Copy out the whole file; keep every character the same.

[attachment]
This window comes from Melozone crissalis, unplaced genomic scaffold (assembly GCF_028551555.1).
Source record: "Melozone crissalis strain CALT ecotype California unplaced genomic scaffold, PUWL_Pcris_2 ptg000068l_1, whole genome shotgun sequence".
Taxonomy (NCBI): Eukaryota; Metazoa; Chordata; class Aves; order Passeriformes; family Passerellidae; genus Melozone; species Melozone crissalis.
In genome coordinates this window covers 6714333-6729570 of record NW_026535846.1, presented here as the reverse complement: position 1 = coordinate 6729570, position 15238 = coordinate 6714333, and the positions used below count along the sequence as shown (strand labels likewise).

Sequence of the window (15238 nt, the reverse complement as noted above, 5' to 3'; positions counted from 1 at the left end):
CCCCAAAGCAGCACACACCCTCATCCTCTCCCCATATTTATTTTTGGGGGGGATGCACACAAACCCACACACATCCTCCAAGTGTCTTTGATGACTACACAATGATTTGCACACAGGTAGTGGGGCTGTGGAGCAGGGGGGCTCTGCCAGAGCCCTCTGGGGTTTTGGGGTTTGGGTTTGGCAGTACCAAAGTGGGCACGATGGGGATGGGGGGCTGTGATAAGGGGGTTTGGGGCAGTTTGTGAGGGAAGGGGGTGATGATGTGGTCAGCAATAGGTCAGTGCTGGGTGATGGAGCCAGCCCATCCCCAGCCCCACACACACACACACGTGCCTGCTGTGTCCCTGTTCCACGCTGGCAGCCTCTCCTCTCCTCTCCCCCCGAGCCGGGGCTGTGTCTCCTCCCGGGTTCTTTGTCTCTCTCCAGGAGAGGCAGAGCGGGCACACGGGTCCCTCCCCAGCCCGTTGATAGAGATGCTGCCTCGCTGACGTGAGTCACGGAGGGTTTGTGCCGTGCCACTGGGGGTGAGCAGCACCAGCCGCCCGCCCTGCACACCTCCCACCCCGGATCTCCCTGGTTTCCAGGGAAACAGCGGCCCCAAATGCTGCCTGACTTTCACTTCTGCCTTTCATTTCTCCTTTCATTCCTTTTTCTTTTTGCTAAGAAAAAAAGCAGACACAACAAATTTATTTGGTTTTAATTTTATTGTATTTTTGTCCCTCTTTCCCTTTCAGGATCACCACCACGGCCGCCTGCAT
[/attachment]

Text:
This window comes from Melozone crissalis, unplaced genomic scaffold (assembly GCF_028551555.1).
Source record: "Melozone crissalis strain CALT ecotype California unplaced genomic scaffold, PUWL_Pcris_2 ptg000068l_1, whole genome shotgun sequence".
Taxonomy (NCBI): Eukaryota; Metazoa; Chordata; class Aves; order Passeriformes; family Passerellidae; genus Melozone; species Melozone crissalis.
In genome coordinates this window covers 6714333-6729570 of record NW_026535846.1, presented here as the reverse complement: position 1 = coordinate 6729570, position 15238 = coordinate 6714333, and the positions used below count along the sequence as shown (strand labels likewise).

Sequence of the window (15238 nt, the reverse complement as noted above, 5' to 3'; positions counted from 1 at the left end):
CCCCAAAGCAGCACACACCCTCATCCTCTCCCCATATTTATTTTTGGGGGGGATGCACACAAACCCACACACATCCTCCAAGTGTCTTTGATGACTACACAATGATTTGCACACAGGTAGTGGGGCTGTGGAGCAGGGGGGCTCTGCCAGAGCCCTCTGGGGTTTTGGGGTTTGGGTTTGGCAGTACCAAAGTGGGCACGATGGGGATGGGGGGCTGTGATAAGGGGGTTTGGGGCAGTTTGTGAGGGAAGGGGGTGATGATGTGGTCAGCAATAGGTCAGTGCTGGGTGATGGAGCCAGCCCATCCCCAGCCCCACACACACACACACGTGCCTGCTGTGTCCCTGTTCCACGCTGGCAGCCTCTCCTCTCCTCTCCCCCCGAGCCGGGGCTGTGTCTCCTCCCGGGTTCTTTGTCTCTCTCCAGGAGAGGCAGAGCGGGCACACGGGTCCCTCCCCAGCCCGTTGATAGAGATGCTGCCTCGCTGACGTGAGTCACGGAGGGTTTGTGCCGTGCCACTGGGGGTGAGCAGCACCAGCCGCCCGCCCTGCACACCTCCCACCCCGGATCTCCCTGGTTTCCAGGGAAACAGCGGCCCCAAATGCTGCCTGACTTTCACTTCTGCCTTTCATTTCTCCTTTCATTCCTTTTTCTTTTTGCTAAGAAAAAAAGCAGACACAACAAATTTATTTGGTTTTAATTTTATTGTATTTTTGTCCCTCTTTCCCTTTCAGGATCACCACCACGGCCGCCTGCAT